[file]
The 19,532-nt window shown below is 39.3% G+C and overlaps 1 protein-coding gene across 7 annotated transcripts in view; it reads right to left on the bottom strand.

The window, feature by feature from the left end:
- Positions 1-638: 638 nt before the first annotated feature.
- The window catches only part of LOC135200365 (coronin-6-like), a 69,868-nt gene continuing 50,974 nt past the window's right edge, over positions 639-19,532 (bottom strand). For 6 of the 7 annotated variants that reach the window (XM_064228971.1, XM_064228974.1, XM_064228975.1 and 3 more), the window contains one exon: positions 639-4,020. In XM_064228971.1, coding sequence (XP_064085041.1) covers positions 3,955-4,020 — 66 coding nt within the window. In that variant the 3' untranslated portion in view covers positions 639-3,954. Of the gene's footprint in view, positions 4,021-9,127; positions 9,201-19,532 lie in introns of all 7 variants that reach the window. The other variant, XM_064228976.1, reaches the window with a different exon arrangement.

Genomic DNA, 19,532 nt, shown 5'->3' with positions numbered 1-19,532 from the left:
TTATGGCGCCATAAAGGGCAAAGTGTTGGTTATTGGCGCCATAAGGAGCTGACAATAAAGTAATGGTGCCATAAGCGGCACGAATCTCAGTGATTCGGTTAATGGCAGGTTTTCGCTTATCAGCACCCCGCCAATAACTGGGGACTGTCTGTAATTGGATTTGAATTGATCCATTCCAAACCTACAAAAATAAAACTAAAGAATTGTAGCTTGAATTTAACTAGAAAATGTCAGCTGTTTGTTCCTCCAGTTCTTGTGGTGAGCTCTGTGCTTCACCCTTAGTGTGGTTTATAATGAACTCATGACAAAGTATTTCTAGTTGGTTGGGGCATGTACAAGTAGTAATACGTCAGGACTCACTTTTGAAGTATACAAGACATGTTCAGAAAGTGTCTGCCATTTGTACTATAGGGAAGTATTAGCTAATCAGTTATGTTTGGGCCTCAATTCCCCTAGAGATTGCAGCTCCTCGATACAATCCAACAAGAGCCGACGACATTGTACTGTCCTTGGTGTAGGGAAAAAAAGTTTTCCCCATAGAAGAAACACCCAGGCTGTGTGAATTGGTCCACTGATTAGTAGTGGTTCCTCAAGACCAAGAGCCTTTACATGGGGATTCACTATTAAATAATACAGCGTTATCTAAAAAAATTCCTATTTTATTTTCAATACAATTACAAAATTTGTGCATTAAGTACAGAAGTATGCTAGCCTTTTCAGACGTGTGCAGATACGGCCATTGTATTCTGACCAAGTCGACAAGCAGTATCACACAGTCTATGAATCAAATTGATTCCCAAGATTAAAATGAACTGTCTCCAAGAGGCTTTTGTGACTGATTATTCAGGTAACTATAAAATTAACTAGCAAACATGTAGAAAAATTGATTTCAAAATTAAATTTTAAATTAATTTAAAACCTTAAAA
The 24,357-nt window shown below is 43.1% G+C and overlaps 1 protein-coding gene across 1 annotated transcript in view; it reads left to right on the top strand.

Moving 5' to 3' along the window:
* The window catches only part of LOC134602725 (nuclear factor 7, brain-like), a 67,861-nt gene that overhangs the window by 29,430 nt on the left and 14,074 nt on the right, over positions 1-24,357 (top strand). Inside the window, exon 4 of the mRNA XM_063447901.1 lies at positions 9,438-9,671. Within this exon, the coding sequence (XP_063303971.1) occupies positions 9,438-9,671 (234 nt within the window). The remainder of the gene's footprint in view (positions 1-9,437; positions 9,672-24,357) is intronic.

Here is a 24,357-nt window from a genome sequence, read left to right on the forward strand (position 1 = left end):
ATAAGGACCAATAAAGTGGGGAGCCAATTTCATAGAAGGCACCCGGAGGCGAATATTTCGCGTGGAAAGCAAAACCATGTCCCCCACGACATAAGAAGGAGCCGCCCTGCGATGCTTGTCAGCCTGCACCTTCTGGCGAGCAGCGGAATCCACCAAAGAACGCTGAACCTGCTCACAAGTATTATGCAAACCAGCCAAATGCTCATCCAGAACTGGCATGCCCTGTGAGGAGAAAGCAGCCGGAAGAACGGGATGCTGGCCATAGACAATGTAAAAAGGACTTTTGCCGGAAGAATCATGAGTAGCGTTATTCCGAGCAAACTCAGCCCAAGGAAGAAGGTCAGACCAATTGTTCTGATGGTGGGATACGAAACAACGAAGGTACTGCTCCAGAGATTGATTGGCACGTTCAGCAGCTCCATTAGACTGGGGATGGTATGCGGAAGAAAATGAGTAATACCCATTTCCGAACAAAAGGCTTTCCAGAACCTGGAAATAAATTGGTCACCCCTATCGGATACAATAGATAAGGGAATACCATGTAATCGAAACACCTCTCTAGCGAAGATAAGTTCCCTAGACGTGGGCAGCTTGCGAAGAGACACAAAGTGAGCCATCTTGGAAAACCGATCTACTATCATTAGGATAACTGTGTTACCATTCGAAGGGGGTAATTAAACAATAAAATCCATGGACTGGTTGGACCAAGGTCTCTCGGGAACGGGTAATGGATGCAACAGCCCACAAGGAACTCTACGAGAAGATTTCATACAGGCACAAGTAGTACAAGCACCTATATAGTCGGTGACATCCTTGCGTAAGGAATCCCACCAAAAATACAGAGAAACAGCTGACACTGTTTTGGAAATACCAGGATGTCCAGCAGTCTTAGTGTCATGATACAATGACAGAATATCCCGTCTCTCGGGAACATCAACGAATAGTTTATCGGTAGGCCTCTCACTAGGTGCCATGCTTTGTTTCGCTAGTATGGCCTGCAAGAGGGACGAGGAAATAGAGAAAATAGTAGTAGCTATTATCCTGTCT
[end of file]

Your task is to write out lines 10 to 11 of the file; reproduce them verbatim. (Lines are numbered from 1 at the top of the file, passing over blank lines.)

Here is a 24,357-nt window from a genome sequence, read left to right on the forward strand (position 1 = left end):
ATAAGGACCAATAAAGTGGGGAGCCAATTTCATAGAAGGCACCCGGAGGCGAATATTTCGCGTGGAAAGCAAAACCATGTCCCCCACGACATAAGAAGGAGCCGCCCTGCGATGCTTGTCAGCCTGCACCTTCTGGCGAGCAGCGGAATCCACCAAAGAACGCTGAACCTGCTCACAAGTATTATGCAAACCAGCCAAATGCTCATCCAGAACTGGCATGCCCTGTGAGGAGAAAGCAGCCGGAAGAACGGGATGCTGGCCATAGACAATGTAAAAAGGACTTTTGCCGGAAGAATCATGAGTAGCGTTATTCCGAGCAAACTCAGCCCAAGGAAGAAGGTCAGACCAATTGTTCTGATGGTGGGATACGAAACAACGAAGGTACTGCTCCAGAGATTGATTGGCACGTTCAGCAGCTCCATTAGACTGGGGATGGTATGCGGAAGAAAATGAGTAATACCCATTTCCGAACAAAAGGCTTTCCAGAACCTGGAAATAAATTGGTCACCCCTATCGGATACAATAGATAAGGGAATACCATGTAATCGAAACACCTCTCTAGCGAAGATAAGTTCCCTAGACGTGGGCAGCTTGCGAAGAGACACAAAGTGAGCCATCTTGGAAAACCGATCTACTATCATTAGGATAACTGTGTTACCATTCGAAGGGGGTAATTAAACAATAAAATCCATGGACTGGTTGGACCAAGGTCTCTCGGGAACGGGTAATGGATGCAACAGCCCACAAGGAACTCTACGAGAAGATTTCATACAGGCACAAGTAGTACAAGCACCTATATAGTCGGTGACATCCTTGCGTAAGGAATCCCACCAAAAATACAGAGAAACAGCTGACACTGTTTTGGAAATACCAGGATGTCCAGCAGTCTTAGTGTCATGATACAATGACAGAATATCCCGTCTCTCGGGAACATCAACGAATAGTTTATCGGTAGGCCTCTCACTAGGTGCCATGCTTTGTTTCGCTAGTATGGCCTGCAAGAGGGACGAGGAAATAGAGAAAATAGTAGTAGCTATTATCCTGTCT